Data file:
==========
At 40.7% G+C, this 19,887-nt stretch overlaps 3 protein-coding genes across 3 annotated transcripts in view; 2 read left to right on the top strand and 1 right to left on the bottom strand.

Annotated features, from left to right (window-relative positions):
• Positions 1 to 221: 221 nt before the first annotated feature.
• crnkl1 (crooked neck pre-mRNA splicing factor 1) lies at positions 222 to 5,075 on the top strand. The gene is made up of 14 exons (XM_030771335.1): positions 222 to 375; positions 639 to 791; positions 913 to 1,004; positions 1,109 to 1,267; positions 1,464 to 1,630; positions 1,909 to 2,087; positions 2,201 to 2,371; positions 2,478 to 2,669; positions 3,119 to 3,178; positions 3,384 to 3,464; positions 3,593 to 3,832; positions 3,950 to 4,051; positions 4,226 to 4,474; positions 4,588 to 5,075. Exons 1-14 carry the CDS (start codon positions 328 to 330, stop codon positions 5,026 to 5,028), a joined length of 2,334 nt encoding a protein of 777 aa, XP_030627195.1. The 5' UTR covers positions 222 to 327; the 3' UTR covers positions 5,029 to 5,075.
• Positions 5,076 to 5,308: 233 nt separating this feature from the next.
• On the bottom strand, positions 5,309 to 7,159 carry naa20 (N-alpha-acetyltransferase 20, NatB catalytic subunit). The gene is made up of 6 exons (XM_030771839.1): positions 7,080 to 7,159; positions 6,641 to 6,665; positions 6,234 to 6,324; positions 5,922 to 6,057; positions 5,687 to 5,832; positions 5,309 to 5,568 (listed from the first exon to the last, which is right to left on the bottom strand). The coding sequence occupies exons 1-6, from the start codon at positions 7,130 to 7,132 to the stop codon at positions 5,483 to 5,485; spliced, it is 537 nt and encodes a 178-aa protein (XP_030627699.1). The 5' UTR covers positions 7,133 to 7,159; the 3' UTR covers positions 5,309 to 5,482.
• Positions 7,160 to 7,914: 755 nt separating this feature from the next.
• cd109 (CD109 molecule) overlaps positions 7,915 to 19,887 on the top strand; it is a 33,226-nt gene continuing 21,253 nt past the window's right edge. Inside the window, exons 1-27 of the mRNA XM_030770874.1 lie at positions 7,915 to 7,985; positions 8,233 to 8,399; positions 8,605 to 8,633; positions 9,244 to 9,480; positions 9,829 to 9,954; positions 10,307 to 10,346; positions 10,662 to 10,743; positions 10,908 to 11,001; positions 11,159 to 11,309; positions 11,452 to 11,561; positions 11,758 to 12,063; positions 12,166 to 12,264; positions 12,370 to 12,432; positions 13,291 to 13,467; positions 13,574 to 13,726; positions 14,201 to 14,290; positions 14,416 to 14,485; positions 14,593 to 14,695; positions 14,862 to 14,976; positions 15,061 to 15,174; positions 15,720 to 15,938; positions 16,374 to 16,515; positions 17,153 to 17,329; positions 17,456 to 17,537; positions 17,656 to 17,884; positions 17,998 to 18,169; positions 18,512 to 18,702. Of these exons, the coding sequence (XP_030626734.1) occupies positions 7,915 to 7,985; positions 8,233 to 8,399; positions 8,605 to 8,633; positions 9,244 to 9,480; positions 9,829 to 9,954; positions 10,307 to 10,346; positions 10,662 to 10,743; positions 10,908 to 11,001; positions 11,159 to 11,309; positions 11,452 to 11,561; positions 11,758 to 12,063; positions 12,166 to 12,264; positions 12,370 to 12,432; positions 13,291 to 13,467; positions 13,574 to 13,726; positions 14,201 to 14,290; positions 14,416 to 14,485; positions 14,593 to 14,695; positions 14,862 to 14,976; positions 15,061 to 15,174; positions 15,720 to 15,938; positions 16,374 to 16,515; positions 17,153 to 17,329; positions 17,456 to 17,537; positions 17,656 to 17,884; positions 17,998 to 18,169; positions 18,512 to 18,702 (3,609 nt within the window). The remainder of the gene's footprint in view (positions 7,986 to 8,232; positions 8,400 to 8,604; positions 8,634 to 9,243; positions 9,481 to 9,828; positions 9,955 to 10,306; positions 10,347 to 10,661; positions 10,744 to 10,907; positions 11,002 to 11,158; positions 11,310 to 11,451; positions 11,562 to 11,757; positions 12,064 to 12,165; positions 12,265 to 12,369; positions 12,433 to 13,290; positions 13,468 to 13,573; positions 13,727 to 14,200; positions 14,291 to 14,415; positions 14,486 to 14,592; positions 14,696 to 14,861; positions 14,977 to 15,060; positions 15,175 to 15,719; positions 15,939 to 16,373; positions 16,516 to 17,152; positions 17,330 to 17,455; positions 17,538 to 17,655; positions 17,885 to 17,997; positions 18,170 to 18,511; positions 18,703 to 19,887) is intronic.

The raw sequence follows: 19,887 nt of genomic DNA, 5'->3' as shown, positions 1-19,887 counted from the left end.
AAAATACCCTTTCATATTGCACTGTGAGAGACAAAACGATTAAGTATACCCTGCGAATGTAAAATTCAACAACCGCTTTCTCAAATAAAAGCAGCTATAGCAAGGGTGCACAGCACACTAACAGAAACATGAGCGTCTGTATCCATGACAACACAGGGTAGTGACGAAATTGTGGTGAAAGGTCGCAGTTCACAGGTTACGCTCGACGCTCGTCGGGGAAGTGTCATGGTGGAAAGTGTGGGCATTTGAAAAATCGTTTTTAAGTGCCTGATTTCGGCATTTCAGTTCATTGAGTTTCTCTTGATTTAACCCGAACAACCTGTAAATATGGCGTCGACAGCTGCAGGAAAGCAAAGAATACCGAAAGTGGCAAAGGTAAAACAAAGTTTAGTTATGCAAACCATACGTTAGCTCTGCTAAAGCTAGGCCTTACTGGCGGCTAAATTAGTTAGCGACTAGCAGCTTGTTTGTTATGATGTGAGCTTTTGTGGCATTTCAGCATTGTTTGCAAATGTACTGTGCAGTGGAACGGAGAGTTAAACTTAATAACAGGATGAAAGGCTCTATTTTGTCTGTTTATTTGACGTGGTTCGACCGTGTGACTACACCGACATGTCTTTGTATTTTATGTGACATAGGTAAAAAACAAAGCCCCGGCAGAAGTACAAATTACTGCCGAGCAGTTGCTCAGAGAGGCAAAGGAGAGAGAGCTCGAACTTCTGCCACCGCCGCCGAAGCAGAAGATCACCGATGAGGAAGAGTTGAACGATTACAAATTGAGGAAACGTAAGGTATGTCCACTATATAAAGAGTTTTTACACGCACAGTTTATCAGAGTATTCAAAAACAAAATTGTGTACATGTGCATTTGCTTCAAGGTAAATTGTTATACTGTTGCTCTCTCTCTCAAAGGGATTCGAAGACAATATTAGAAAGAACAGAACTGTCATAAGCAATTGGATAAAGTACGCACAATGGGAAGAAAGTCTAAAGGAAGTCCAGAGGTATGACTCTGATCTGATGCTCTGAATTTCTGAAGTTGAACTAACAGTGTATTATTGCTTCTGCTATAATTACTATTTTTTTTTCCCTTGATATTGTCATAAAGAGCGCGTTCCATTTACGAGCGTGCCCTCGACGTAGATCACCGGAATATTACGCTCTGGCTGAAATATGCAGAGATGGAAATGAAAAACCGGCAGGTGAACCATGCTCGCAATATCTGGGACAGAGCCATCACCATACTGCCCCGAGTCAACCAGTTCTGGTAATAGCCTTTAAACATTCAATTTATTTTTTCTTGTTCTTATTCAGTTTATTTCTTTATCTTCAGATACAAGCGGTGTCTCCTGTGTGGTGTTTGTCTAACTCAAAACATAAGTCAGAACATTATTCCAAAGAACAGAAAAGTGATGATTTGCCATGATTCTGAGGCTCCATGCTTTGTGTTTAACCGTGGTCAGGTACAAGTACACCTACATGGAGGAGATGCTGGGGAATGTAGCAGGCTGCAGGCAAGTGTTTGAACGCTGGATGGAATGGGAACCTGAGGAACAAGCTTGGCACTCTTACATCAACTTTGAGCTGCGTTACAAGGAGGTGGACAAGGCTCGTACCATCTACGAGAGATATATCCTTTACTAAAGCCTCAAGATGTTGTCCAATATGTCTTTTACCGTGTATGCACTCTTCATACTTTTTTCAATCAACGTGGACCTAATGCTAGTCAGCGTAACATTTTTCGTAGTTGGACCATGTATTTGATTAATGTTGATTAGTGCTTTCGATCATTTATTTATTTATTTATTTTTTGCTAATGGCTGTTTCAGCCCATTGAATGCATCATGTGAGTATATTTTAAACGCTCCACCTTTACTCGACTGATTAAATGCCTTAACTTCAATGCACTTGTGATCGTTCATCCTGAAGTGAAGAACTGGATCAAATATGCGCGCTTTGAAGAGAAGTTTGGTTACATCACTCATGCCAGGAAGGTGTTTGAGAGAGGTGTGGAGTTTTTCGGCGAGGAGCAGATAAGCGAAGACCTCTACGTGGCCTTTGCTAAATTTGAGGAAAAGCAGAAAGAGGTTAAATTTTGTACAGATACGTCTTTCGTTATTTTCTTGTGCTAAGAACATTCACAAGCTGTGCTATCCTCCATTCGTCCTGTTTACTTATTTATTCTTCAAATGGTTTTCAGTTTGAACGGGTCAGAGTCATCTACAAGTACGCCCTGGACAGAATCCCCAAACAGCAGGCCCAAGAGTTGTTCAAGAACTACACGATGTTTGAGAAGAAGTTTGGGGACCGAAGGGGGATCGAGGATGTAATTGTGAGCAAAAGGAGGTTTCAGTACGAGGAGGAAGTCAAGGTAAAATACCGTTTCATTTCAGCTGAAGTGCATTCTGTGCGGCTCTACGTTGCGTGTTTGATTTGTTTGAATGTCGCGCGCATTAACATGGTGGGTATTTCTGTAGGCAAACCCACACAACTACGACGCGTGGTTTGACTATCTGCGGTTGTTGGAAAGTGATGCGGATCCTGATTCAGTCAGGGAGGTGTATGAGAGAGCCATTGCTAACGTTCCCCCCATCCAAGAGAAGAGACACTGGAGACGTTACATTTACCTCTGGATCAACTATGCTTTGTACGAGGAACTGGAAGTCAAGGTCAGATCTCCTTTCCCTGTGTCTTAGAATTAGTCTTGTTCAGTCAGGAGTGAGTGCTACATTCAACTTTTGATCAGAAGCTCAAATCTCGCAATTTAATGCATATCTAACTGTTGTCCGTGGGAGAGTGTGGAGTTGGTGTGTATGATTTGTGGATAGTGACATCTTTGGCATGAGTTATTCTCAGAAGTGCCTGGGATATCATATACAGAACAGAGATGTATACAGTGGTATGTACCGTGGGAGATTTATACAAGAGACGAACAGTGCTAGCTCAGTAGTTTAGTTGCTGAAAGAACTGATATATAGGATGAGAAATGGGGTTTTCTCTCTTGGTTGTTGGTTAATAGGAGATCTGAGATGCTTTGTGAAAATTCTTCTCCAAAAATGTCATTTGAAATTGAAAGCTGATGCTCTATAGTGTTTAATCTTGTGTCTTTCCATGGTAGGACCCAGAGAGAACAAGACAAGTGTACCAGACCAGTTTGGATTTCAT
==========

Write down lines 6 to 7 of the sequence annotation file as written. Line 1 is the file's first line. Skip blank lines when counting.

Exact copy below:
• On the bottom strand, positions 5,309 to 7,159 carry naa20 (N-alpha-acetyltransferase 20, NatB catalytic subunit). The gene is made up of 6 exons (XM_030771839.1): positions 7,080 to 7,159; positions 6,641 to 6,665; positions 6,234 to 6,324; positions 5,922 to 6,057; positions 5,687 to 5,832; positions 5,309 to 5,568 (listed from the first exon to the last, which is right to left on the bottom strand). The coding sequence occupies exons 1-6, from the start codon at positions 7,130 to 7,132 to the stop codon at positions 5,483 to 5,485; spliced, it is 537 nt and encodes a 178-aa protein (XP_030627699.1). The 5' UTR covers positions 7,133 to 7,159; the 3' UTR covers positions 5,309 to 5,482.
• Positions 7,160 to 7,914: 755 nt separating this feature from the next.